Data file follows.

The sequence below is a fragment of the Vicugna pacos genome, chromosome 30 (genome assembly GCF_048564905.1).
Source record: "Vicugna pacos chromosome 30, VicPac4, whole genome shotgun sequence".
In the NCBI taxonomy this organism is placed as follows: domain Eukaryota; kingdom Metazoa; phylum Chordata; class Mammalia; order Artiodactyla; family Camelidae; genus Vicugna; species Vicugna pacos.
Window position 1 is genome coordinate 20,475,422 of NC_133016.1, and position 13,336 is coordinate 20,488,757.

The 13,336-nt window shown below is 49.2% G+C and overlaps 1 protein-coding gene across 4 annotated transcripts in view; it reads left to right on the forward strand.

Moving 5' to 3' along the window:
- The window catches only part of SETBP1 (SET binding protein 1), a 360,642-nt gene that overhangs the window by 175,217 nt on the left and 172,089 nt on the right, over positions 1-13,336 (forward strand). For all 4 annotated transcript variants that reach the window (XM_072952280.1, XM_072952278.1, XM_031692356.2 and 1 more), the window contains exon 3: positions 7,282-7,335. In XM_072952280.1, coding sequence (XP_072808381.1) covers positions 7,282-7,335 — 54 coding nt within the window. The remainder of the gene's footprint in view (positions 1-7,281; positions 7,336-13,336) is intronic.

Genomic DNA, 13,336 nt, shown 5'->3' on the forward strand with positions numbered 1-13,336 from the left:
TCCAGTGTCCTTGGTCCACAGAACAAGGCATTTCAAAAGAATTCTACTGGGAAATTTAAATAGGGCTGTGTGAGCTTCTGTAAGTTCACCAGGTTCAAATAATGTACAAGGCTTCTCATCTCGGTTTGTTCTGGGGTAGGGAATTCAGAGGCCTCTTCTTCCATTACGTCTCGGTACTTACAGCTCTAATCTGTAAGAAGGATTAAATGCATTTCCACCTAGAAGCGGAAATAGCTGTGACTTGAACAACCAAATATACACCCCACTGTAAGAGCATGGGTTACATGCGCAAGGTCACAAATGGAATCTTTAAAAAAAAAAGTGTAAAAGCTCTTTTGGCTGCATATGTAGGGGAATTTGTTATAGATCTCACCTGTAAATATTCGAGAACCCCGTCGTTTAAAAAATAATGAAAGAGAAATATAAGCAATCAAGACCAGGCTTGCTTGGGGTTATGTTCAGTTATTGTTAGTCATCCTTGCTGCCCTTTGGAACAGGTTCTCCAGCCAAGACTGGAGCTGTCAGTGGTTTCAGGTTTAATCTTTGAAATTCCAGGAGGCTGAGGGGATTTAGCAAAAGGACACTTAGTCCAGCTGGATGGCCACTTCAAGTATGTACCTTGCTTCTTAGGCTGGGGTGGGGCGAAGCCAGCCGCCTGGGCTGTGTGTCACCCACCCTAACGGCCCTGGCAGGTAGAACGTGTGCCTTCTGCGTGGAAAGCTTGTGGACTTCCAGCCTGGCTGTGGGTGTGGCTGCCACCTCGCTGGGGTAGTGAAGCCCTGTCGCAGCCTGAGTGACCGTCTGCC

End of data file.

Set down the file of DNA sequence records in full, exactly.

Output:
The sequence below is a fragment of the Vicugna pacos genome, chromosome 30 (genome assembly GCF_048564905.1).
Source record: "Vicugna pacos chromosome 30, VicPac4, whole genome shotgun sequence".
In the NCBI taxonomy this organism is placed as follows: domain Eukaryota; kingdom Metazoa; phylum Chordata; class Mammalia; order Artiodactyla; family Camelidae; genus Vicugna; species Vicugna pacos.
Window position 1 is genome coordinate 20,475,422 of NC_133016.1, and position 13,336 is coordinate 20,488,757.

The 13,336-nt window shown below is 49.2% G+C and overlaps 1 protein-coding gene across 4 annotated transcripts in view; it reads left to right on the forward strand.

Moving 5' to 3' along the window:
- The window catches only part of SETBP1 (SET binding protein 1), a 360,642-nt gene that overhangs the window by 175,217 nt on the left and 172,089 nt on the right, over positions 1-13,336 (forward strand). For all 4 annotated transcript variants that reach the window (XM_072952280.1, XM_072952278.1, XM_031692356.2 and 1 more), the window contains exon 3: positions 7,282-7,335. In XM_072952280.1, coding sequence (XP_072808381.1) covers positions 7,282-7,335 — 54 coding nt within the window. The remainder of the gene's footprint in view (positions 1-7,281; positions 7,336-13,336) is intronic.

Genomic DNA, 13,336 nt, shown 5'->3' on the forward strand with positions numbered 1-13,336 from the left:
TCCAGTGTCCTTGGTCCACAGAACAAGGCATTTCAAAAGAATTCTACTGGGAAATTTAAATAGGGCTGTGTGAGCTTCTGTAAGTTCACCAGGTTCAAATAATGTACAAGGCTTCTCATCTCGGTTTGTTCTGGGGTAGGGAATTCAGAGGCCTCTTCTTCCATTACGTCTCGGTACTTACAGCTCTAATCTGTAAGAAGGATTAAATGCATTTCCACCTAGAAGCGGAAATAGCTGTGACTTGAACAACCAAATATACACCCCACTGTAAGAGCATGGGTTACATGCGCAAGGTCACAAATGGAATCTTTAAAAAAAAAAGTGTAAAAGCTCTTTTGGCTGCATATGTAGGGGAATTTGTTATAGATCTCACCTGTAAATATTCGAGAACCCCGTCGTTTAAAAAATAATGAAAGAGAAATATAAGCAATCAAGACCAGGCTTGCTTGGGGTTATGTTCAGTTATTGTTAGTCATCCTTGCTGCCCTTTGGAACAGGTTCTCCAGCCAAGACTGGAGCTGTCAGTGGTTTCAGGTTTAATCTTTGAAATTCCAGGAGGCTGAGGGGATTTAGCAAAAGGACACTTAGTCCAGCTGGATGGCCACTTCAAGTATGTACCTTGCTTCTTAGGCTGGGGTGGGGCGAAGCCAGCCGCCTGGGCTGTGTGTCACCCACCCTAACGGCCCTGGCAGGTAGAACGTGTGCCTTCTGCGTGGAAAGCTTGTGGACTTCCAGCCTGGCTGTGGGTGTGGCTGCCACCTCGCTGGGGTAGTGAAGCCCTGTCGCAGCCTGAGTGACCGTCTGCC